Thousands of tired, nerve-shaken, over-civilized people are beginning to find out going to the mountains is going home; that wilderness is a necessity…
― John Muir
One good look around the airport in Kalispell was all it took. Montana was love at first sight. We weren’t even out under the “big sky” yet, but the unmistakeable laid-back vibe — made me wanna go buy some Chacos. And a Subaru.
We easily grabbed our single checked bag from the carousel and headed out into the cool breeze. Securing a ride from the airport had been as formal as a quick phone exchange a few days earlier. “What time? 5:00? Two of you? We’ll find ya!” No email confirmation, no credit card on file. As I hung up I had pictured the friendly voice on the other end reaching for a stubby pencil and the back of an envelope — 5:00. Party of 2. Kalispell to West Glacier.
Sure enough, there he was. And a scenic, 30-minute ride later he was unloading us on the doorstep of the West Glacier Motel.
Glacier National Park is (informally) split into an east side and a west side — with the Continental Divide running through the middle. The west side, anchored by the town of West Glacier, is closest to the airport and is probably the easiest, most popular entry point to the 1+ million acre park. It’s also where the office of Glacier Guides is located, the exclusive guiding concession for the park and our partners for the week.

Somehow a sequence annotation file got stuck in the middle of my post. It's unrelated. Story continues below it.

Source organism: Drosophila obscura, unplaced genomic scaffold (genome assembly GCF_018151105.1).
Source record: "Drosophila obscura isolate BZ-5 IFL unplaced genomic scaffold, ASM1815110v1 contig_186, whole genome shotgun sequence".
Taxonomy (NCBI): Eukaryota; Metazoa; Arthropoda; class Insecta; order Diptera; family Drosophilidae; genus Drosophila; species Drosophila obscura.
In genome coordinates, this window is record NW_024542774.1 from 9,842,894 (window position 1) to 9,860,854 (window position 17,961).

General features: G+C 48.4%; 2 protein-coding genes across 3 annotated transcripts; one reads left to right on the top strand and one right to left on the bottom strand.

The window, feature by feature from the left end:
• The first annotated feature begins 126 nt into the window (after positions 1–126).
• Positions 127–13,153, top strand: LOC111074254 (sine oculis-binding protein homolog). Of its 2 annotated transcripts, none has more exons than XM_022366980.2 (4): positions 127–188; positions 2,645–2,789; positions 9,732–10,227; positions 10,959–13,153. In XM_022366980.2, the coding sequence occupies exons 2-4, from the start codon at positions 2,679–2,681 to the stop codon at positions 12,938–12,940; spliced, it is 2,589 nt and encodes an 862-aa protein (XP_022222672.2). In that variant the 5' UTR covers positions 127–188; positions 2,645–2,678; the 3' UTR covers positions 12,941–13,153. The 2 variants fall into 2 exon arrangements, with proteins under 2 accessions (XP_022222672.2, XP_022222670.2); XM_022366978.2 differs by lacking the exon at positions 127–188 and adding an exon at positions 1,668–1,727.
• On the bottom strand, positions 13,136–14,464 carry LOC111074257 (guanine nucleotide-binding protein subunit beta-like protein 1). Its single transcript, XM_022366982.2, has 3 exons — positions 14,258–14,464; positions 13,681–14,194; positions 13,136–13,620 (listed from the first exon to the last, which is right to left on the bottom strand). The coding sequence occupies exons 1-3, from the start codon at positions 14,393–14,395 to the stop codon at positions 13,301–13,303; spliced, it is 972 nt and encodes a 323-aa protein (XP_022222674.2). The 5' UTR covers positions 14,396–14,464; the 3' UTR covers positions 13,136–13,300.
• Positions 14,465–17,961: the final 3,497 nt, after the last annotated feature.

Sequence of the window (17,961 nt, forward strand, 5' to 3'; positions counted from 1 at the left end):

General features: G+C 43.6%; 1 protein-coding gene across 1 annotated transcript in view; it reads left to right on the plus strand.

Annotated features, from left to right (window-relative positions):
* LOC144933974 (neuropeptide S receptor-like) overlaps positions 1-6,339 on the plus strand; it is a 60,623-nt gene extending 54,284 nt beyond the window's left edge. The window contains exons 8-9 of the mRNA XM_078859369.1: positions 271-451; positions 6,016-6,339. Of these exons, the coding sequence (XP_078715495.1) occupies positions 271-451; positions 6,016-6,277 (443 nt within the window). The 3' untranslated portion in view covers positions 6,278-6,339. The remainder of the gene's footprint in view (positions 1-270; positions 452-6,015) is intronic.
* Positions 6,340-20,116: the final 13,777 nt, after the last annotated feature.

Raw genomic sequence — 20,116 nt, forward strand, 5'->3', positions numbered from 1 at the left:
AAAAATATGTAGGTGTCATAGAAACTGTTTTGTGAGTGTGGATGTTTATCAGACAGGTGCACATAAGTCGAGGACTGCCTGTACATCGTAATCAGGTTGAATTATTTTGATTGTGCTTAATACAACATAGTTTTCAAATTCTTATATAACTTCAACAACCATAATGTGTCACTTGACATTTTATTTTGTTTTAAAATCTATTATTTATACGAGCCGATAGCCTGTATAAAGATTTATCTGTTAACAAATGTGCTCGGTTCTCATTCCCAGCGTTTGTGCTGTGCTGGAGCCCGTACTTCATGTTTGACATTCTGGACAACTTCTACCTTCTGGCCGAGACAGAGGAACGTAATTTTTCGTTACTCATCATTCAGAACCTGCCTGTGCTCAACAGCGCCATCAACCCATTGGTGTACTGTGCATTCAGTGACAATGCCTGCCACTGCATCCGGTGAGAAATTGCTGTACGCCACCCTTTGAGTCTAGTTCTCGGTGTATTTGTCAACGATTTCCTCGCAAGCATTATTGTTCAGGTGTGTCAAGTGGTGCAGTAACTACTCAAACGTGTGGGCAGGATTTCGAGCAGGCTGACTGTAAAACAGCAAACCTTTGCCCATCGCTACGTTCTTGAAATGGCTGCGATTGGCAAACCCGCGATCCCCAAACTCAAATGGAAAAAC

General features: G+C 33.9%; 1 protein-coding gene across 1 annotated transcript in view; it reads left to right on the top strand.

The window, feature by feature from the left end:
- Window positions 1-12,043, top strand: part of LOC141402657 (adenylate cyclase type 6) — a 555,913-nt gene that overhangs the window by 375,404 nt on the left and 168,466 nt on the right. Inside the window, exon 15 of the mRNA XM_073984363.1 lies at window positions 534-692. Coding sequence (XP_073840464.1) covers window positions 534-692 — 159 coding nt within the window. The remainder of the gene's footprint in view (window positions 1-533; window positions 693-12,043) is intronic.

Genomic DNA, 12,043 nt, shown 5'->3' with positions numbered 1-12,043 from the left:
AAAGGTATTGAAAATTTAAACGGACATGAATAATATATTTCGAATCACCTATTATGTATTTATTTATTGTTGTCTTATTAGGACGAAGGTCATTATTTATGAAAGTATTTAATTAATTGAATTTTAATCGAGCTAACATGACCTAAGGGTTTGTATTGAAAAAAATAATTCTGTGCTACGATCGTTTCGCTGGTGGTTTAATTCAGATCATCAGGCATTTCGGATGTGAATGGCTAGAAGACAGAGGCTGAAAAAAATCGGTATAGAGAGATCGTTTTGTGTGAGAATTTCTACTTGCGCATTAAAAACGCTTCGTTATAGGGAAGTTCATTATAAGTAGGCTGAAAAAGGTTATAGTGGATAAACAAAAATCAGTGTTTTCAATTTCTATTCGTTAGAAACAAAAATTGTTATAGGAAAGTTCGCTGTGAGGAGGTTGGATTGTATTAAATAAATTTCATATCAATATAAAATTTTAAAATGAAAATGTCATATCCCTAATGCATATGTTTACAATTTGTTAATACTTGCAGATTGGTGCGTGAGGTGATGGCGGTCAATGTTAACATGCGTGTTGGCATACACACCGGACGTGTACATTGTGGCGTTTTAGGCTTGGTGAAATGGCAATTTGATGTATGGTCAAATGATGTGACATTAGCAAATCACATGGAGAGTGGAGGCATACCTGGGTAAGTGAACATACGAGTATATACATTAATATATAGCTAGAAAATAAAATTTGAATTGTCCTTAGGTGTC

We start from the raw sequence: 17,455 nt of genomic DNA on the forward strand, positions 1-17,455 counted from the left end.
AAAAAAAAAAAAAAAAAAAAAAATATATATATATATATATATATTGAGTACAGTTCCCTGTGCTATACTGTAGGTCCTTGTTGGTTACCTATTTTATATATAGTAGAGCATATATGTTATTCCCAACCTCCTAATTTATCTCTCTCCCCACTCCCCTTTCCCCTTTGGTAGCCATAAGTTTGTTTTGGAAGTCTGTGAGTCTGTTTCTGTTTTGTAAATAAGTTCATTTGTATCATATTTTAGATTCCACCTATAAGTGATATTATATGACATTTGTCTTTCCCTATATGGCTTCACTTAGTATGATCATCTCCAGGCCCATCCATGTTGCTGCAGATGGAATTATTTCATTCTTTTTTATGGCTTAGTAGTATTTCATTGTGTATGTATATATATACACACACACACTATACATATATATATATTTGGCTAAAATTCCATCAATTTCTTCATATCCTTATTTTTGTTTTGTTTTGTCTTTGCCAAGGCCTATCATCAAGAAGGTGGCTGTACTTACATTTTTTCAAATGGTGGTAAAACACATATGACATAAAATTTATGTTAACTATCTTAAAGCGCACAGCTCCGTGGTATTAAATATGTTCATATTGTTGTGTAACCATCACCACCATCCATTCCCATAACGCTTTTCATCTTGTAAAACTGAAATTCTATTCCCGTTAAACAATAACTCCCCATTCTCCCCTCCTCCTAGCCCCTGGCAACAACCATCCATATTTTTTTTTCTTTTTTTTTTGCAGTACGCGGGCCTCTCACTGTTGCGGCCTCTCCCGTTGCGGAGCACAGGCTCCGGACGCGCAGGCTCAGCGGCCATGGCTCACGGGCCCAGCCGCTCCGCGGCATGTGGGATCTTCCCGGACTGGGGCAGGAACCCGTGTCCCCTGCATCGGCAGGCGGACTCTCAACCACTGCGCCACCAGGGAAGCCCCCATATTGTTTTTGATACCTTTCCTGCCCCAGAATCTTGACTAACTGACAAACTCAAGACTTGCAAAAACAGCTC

With snow often falling into June, the “summer” season in West Glacier is pretty short. Vacancies in the handful of area lodges and motels are hard to come by, and we definitely didn’t benefit from any “off season” price breaks — but we had a pillow for the night, a place to sort our gear, and the West Glacier Restaurant across the street fed us like it was our last meal.
| day 1 |
Bright and early, our ride showed up at the motel and we met the first few members of our hiking group. A quick stop at the Glacier Guides office to get group gear and food into our packs and meet the rest of our group, and we were off — loaded into a van for a trip to the east side of the park.